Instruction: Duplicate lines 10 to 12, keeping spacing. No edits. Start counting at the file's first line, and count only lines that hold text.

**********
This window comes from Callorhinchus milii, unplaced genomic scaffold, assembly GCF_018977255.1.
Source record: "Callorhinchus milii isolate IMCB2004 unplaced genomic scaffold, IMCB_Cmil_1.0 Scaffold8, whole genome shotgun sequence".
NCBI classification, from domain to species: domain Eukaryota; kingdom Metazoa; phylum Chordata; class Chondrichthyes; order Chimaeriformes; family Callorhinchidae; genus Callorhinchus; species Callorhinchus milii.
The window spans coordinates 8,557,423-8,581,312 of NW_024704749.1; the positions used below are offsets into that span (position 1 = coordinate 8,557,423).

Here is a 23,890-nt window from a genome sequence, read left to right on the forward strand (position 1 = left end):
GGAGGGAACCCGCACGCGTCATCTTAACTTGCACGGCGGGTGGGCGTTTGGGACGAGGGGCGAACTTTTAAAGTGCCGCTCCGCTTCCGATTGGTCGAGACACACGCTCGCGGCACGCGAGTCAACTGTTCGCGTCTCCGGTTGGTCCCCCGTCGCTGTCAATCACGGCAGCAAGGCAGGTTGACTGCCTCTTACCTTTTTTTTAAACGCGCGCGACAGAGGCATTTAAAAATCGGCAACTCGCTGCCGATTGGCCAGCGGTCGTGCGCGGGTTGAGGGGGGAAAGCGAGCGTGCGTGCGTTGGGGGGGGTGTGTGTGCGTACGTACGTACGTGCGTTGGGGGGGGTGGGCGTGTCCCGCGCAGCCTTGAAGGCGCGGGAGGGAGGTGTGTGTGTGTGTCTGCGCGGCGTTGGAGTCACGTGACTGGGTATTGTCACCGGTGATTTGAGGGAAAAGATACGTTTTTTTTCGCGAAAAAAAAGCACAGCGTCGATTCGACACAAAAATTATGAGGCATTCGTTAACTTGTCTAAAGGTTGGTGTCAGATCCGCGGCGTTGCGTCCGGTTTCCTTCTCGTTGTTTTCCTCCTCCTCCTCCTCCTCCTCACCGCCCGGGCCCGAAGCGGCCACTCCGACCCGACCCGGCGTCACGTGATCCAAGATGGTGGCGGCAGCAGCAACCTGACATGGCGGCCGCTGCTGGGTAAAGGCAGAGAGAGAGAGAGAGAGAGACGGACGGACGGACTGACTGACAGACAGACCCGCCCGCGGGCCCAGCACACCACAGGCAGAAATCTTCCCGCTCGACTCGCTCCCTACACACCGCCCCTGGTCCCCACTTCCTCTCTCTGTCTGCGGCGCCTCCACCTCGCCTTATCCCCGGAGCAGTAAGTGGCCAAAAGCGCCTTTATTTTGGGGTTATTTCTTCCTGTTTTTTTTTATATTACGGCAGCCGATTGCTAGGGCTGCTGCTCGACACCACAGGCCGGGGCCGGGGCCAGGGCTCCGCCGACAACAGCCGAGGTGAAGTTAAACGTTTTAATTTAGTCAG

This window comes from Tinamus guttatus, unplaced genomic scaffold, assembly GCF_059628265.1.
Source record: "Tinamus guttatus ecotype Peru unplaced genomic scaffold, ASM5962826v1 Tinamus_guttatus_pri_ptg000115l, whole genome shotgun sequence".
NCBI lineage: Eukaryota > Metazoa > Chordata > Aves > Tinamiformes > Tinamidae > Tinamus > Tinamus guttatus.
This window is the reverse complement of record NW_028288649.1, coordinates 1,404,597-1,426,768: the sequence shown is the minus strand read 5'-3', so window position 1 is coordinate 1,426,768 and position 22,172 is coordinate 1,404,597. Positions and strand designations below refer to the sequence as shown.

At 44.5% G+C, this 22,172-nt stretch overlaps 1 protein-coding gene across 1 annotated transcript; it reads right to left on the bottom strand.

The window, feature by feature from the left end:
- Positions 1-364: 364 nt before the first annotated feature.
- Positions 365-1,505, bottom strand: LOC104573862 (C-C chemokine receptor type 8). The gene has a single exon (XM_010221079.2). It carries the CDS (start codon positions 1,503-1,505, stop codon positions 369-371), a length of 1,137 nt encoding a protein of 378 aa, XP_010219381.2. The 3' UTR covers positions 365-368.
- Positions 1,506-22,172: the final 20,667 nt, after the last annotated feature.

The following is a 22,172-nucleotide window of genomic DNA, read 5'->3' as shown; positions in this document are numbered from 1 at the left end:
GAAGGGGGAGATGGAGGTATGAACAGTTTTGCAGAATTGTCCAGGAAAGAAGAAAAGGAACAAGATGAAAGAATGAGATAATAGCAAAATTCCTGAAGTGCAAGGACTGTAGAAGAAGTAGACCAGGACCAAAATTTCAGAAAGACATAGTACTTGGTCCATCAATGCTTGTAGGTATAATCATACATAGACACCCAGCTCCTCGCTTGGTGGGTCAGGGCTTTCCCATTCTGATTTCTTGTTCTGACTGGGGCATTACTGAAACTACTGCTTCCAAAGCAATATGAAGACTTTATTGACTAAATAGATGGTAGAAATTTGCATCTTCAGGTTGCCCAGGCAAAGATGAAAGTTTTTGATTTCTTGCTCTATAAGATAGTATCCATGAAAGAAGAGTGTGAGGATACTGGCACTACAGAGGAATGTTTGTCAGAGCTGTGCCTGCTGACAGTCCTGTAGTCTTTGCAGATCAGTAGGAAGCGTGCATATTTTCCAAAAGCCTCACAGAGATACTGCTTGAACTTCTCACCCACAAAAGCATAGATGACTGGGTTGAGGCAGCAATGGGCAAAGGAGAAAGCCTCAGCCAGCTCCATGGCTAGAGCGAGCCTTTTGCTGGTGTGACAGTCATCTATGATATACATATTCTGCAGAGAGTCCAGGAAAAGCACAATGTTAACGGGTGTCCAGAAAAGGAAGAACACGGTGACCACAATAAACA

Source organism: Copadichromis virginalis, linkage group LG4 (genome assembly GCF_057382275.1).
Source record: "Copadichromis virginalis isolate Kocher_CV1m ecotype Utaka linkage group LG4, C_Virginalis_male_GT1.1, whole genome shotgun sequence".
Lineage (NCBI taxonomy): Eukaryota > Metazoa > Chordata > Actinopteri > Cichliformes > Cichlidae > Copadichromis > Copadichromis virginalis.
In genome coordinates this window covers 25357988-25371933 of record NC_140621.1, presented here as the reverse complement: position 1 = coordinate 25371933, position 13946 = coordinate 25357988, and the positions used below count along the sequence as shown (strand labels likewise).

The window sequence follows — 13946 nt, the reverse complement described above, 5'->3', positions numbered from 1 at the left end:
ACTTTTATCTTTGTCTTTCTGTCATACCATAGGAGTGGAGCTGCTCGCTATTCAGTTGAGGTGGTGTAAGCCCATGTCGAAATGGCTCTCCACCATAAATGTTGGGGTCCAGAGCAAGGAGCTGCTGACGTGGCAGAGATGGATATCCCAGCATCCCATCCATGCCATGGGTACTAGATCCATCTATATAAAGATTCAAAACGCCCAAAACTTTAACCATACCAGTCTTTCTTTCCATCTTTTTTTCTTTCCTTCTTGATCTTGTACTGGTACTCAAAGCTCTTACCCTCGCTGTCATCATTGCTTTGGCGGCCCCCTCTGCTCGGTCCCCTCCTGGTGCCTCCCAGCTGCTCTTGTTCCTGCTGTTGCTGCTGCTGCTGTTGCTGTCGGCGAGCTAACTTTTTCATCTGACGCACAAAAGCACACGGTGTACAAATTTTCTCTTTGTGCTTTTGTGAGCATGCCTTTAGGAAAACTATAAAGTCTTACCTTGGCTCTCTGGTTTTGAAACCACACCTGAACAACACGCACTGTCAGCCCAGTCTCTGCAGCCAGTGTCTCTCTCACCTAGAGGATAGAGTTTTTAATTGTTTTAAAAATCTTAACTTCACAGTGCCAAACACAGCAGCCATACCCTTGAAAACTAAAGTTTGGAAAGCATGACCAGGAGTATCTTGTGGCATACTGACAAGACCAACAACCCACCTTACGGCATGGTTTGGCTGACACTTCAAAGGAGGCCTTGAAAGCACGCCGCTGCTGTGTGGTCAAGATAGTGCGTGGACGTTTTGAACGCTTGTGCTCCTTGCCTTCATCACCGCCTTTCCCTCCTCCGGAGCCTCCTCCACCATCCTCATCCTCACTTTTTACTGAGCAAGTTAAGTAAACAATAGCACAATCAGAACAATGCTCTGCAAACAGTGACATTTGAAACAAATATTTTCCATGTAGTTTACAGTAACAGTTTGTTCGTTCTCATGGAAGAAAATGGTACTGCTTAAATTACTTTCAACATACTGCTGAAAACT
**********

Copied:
This window is the reverse complement of record NW_028288649.1, coordinates 1,404,597-1,426,768: the sequence shown is the minus strand read 5'-3', so window position 1 is coordinate 1,426,768 and position 22,172 is coordinate 1,404,597. Positions and strand designations below refer to the sequence as shown.

At 44.5% G+C, this 22,172-nt stretch overlaps 1 protein-coding gene across 1 annotated transcript; it reads right to left on the bottom strand.

The window, feature by feature from the left end: